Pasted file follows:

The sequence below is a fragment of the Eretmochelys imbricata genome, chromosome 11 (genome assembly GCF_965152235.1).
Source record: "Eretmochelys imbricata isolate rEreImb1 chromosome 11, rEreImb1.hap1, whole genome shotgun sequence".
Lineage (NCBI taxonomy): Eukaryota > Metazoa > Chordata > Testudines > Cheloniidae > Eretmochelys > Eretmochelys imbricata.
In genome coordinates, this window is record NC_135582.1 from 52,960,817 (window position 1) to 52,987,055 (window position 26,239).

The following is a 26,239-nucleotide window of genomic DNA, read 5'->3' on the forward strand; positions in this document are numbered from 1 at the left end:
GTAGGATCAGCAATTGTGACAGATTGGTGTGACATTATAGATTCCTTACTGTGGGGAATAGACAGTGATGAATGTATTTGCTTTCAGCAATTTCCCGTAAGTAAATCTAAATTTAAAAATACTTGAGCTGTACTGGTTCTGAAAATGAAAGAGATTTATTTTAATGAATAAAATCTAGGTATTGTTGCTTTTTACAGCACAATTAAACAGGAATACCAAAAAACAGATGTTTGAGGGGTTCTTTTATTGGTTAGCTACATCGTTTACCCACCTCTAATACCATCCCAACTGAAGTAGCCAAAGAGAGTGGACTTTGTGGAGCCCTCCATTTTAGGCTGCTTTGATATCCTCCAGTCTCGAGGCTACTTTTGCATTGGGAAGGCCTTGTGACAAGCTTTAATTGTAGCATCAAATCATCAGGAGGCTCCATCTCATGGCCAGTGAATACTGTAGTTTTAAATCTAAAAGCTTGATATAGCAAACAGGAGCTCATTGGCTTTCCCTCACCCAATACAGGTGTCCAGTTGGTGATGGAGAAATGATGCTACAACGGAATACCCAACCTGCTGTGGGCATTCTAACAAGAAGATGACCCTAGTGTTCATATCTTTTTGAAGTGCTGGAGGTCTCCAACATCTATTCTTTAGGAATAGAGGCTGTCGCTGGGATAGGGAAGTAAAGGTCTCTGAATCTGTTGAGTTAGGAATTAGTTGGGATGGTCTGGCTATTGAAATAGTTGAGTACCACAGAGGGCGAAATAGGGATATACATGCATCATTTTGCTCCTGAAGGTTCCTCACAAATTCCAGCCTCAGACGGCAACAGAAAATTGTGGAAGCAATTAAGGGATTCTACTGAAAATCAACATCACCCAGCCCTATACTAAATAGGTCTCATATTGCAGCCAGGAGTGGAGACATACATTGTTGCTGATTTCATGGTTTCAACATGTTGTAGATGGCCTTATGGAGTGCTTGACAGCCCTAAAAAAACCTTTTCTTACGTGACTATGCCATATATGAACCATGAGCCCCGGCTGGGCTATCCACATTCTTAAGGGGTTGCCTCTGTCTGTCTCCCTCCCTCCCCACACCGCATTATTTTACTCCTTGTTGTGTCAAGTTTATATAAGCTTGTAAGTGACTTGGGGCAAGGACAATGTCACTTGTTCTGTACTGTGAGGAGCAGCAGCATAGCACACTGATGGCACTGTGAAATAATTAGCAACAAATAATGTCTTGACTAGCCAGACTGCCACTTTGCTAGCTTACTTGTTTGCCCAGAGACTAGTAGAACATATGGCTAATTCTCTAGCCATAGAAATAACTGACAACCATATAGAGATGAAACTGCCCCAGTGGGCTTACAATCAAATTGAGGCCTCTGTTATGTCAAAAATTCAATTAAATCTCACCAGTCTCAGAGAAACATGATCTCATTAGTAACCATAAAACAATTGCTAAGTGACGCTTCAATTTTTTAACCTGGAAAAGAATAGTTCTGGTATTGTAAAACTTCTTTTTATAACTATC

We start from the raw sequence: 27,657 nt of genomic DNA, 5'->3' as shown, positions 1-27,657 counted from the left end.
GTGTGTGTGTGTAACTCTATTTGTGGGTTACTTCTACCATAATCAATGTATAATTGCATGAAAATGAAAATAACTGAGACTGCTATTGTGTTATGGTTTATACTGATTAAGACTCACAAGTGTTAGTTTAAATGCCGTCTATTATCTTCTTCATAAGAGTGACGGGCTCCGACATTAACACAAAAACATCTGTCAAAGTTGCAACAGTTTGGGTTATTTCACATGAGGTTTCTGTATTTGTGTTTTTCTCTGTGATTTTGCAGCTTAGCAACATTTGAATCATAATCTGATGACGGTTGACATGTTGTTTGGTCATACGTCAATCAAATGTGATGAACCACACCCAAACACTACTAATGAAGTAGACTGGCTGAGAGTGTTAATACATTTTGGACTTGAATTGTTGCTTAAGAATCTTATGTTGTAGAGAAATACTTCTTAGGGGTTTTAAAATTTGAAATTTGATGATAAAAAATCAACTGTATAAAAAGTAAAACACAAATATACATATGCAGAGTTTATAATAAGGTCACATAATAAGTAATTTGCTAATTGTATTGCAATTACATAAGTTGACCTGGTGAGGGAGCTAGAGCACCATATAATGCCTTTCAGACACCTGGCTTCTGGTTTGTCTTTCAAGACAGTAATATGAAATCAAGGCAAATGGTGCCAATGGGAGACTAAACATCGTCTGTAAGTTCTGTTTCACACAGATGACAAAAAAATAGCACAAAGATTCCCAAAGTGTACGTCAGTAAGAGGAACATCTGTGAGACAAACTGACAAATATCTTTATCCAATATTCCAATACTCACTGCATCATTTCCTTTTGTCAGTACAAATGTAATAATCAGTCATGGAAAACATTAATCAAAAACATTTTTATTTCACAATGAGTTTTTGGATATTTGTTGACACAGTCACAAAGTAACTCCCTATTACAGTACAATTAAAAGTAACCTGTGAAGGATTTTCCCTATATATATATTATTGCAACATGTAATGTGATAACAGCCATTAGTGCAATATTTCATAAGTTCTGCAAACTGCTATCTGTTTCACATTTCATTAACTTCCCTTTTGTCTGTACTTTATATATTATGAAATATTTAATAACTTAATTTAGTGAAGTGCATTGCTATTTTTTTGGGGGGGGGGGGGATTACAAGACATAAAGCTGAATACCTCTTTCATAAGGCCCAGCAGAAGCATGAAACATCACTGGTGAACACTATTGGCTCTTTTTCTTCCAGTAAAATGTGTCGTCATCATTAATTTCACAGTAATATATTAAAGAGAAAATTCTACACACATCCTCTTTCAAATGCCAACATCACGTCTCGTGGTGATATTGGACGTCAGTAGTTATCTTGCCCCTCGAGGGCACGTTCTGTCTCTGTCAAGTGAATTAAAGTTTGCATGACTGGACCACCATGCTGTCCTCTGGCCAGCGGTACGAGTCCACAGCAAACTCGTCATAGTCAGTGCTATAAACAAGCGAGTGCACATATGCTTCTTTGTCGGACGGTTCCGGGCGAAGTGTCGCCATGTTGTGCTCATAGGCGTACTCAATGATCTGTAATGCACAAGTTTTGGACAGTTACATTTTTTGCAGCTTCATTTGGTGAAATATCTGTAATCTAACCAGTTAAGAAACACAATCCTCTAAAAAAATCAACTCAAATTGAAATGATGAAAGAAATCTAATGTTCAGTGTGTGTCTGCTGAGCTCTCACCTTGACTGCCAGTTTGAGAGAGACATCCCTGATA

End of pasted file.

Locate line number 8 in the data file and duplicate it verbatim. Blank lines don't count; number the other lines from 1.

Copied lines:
GTGTGTGTGTGTAACTCTATTTGTGGGTTACTTCTACCATAATCAATGTATAATTGCATGAAAATGAAAATAACTGAGACTGCTATTGTGTTATGGTTTATACTGATTAAGACTCACAAGTGTTAGTTTAAATGCCGTCTATTATCTTCTTCATAAGAGTGACGGGCTCCGACATTAACACAAAAACATCTGTCAAAGTTGCAACAGTTTGGGTTATTTCACATGAGGTTTCTGTATTTGTGTTTTTCTCTGTGATTTTGCAGCTTAGCAACATTTGAATCATAATCTGATGACGGTTGACATGTTGTTTGGTCATACGTCAATCAAATGTGATGAACCACACCCAAACACTACTAATGAAGTAGACTGGCTGAGAGTGTTAATACATTTTGGACTTGAATTGTTGCTTAAGAATCTTATGTTGTAGAGAAATACTTCTTAGGGGTTTTAAAATTTGAAATTTGATGATAAAAAATCAACTGTATAAAAAGTAAAACACAAATATACATATGCAGAGTTTATAATAAGGTCACATAATAAGTAATTTGCTAATTGTATTGCAATTACATAAGTTGACCTGGTGAGGGAGCTAGAGCACCATATAATGCCTTTCAGACACCTGGCTTCTGGTTTGTCTTTCAAGACAGTAATATGAAATCAAGGCAAATGGTGCCAATGGGAGACTAAACATCGTCTGTAAGTTCTGTTTCACACAGATGACAAAAAAATAGCACAAAGATTCCCAAAGTGTACGTCAGTAAGAGGAACATCTGTGAGACAAACTGACAAATATCTTTATCCAATATTCCAATACTCACTGCATCATTTCCTTTTGTCAGTACAAATGTAATAATCAGTCATGGAAAACATTAATCAAAAACATTTTTATTTCACAATGAGTTTTTGGATATTTGTTGACACAGTCACAAAGTAACTCCCTATTACAGTACAATTAAAAGTAACCTGTGAAGGATTTTCCCTATATATATATTATTGCAACATGTAATGTGATAACAGCCATTAGTGCAATATTTCATAAGTTCTGCAAACTGCTATCTGTTTCACATTTCATTAACTTCCCTTTTGTCTGTACTTTATATATTATGAAATATTTAATAACTTAATTTAGTGAAGTGCATTGCTATTTTTTTGGGGGGGGGGGGGATTACAAGACATAAAGCTGAATACCTCTTTCATAAGGCCCAGCAGAAGCATGAAACATCACTGGTGAACACTATTGGCTCTTTTTCTTCCAGTAAAATGTGTCGTCATCATTAATTTCACAGTAATATATTAAAGAGAAAATTCTACACACATCCTCTTTCAAATGCCAACATCACGTCTCGTGGTGATATTGGACGTCAGTAGTTATCTTGCCCCTCGAGGGCACGTTCTGTCTCTGTCAAGTGAATTAAAGTTTGCATGACTGGACCACCATGCTGTCCTCTGGCCAGCGGTACGAGTCCACAGCAAACTCGTCATAGTCAGTGCTATAAACAAGCGAGTGCACATATGCTTCTTTGTCGGACGGTTCCGGGCGAAGTGTCGCCATGTTGTGCTCATAGGCGTACTCAATGATCTGTAATGCACAAGTTTTGGACAGTTACATTTTTTGCAGCTTCATTTGGTGAAATATCTGTAATCTAACCAGTTAAGAAACACAATCCTCTAAAAAAATCAACTCAAATTGAAATGATGAAAGAAATCTAATGTTCAGTGTGTGTCTGCTGAGCTCTCACCTTGACTGCCAGTTTGAGAGAGACATCCCTGATA